Posted by: Leah | February 7, 2013

How are you feeling, Leah?

Since Facebook has changed its interface once again, I find it funny that one of the questions they ask in heir status interface is: How are you feeling, Leah?

Little do they know that this is the question I can answer any time of a day with a scary precision in describing my feelings.

Here is the story: growing up as a teenager, I lived in a rough ghetto-like neighbourhood with fights, gangs, alcohol, drugs, sex and rock’n’roll. Well, maybe not rock’n’roll. As I hit puberty, as pretty much anyone in my school, I started to show a pretty aggressive behaviour, not because I was violent and aggressive by nature, but mostly because I had no idea how to express my feelings. As I was from a good family and a good student, the last thing in the world my teachers wanted is me expressing this kind of behaviour and going down that road so many of my classmates went – fights, fights, police and other crazy stuff.

I was referred for counselling. My counselor was a university student Veronika, who was pretty damn serious about her assignment. When I first saw her, I was explained that I was to keep a diary, where I was to write an entry a day about my feelings and emotions. I was to identify situations that made me angry and figure what exactly triggered me. I was to remove myself from those situations and do something that made me happy. I was to describe my feelings with details, not just I was happy, or I was sad.

Easier to say than do. Especially for a 13 y.o. Do I need to say that I hated Veronika, that stupid diary and counselling?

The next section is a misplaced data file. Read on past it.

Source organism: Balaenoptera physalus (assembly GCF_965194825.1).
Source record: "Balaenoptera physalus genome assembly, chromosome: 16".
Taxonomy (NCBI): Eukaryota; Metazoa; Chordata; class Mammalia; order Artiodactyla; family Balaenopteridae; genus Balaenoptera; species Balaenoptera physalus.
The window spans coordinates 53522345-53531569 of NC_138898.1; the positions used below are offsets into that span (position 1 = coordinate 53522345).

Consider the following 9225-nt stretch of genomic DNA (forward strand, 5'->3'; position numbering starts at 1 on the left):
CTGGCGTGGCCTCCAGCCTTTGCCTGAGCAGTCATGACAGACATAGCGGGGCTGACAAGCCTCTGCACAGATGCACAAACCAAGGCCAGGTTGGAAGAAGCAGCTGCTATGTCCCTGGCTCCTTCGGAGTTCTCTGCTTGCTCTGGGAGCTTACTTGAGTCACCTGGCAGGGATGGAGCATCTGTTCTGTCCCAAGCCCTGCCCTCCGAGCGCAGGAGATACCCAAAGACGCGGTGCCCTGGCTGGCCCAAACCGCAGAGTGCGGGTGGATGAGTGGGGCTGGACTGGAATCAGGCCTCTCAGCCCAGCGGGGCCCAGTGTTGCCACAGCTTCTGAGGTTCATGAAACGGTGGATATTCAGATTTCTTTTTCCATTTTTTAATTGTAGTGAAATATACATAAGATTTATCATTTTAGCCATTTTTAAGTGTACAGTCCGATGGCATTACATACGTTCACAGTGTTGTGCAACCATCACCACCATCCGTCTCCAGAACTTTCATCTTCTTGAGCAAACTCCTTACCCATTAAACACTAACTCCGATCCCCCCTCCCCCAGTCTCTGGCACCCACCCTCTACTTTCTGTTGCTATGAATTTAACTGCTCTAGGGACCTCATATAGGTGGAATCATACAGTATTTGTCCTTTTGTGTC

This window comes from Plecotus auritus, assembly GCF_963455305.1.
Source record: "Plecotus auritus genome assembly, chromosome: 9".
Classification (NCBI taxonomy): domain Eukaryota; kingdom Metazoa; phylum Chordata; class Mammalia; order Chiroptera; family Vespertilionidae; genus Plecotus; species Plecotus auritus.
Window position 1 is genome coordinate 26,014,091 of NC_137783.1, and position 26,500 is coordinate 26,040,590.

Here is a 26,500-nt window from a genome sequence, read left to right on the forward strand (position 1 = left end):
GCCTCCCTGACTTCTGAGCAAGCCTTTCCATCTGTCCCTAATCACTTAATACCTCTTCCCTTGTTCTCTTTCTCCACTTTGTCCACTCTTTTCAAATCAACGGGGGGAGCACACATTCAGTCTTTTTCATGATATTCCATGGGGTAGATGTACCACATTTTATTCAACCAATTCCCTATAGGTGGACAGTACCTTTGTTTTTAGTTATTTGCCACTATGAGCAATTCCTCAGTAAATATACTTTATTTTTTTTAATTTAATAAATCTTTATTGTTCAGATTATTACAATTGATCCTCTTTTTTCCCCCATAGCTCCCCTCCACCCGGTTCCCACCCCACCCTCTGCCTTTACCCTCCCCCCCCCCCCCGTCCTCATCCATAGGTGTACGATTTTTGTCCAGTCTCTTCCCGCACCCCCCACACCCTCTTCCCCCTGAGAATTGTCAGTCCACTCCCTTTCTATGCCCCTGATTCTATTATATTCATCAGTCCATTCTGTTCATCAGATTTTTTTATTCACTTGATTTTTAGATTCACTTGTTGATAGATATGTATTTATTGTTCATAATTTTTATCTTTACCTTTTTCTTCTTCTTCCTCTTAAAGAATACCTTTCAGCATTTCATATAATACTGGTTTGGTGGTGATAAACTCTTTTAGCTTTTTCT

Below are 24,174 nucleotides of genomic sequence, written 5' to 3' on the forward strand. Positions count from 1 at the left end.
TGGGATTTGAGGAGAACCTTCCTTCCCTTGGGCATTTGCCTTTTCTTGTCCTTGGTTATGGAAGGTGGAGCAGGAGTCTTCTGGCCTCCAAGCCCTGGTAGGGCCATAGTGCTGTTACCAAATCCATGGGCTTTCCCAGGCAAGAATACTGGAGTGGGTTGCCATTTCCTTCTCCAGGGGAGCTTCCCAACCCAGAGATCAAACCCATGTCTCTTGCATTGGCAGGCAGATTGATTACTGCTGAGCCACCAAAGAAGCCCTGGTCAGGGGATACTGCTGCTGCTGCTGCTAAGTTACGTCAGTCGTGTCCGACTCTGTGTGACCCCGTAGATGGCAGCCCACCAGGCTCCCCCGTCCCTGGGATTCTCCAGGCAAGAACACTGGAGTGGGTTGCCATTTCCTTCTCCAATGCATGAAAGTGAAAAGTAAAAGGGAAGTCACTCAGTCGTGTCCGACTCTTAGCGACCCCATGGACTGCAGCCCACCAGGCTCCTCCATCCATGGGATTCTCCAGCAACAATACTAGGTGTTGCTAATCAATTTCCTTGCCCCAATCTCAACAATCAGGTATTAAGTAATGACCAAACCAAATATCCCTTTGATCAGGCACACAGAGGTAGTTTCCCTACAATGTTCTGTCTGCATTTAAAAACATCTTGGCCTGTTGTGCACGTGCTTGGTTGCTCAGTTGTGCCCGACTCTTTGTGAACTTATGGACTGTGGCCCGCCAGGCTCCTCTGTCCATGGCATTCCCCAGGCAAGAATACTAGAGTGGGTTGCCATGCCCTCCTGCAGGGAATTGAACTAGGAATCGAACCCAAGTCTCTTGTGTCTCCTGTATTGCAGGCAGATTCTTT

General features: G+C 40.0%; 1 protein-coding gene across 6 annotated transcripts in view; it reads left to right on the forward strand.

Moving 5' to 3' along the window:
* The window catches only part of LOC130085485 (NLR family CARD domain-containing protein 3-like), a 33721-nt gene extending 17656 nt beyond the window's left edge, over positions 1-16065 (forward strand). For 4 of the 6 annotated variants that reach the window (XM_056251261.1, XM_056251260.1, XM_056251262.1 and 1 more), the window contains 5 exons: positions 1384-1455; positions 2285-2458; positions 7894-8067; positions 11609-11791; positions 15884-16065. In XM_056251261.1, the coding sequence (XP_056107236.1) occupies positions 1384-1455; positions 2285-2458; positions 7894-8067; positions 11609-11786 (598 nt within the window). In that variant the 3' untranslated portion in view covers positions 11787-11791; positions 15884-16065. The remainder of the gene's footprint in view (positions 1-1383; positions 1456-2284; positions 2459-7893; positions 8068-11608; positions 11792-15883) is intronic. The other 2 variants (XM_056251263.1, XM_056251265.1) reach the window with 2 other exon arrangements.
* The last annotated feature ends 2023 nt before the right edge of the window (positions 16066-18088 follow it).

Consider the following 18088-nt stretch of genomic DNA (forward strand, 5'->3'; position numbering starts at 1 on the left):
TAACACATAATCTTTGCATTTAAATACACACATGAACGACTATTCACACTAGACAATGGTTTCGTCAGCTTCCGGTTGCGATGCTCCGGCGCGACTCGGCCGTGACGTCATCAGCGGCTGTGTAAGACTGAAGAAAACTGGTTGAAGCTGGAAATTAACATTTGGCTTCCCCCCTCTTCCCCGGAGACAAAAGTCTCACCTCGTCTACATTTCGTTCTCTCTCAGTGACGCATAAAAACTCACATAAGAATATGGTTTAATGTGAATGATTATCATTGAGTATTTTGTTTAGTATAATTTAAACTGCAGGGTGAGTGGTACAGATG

The first couple of months our weekly sessions were like that:

Veronika: read out your diary Leah, please.

Leah: That day sucked, I was angry.

Veronika: Not good enough. Let’s go back to that day and think what exactly made you angry. Now write it down here.

Leah: I hate this stuff!!!!!!!!!

But, by month 3, I got into it and was getting better and better at it. By the end of that academic year, I was able to control my behaviour and was terrifying my parents with phrases like that: Mom, when you said I am not allowed to go out, I started to feel very frustrated and disappointed. I was looking forward to that. Let’s discuss what we can do.

Now, it was my parents’ turn to hate that stuff!

I should say that that experience was a blessing. Not only I did not go down that aggression and violence road, but up until this very moment  I am able to identify my feelings and what triggers me. I do it subconsciously.  Up until this very moment, I remove myself from situations and distance myself from people that make me unhappy, miserable or sad.  This is very important because I have PTSD, which is  under control now, and you will never know I have it unless I say, but still, I know my triggers so well.

It is a very good exercise, to identify your feelings. Maybe you should try. And please do not ask me how I am feeling unless you want to hear it all!

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Responses

  1. Really good experience. I wish I had a counselor at that age too. I fought too. But nobody really cared.

    • Yes, when I think about it now, and how much it has been helping me over these years, I feel enormous gratitude. Veronika was a very wise counselor 🙂 so sorry I gave her quite a hard time at the beginning.


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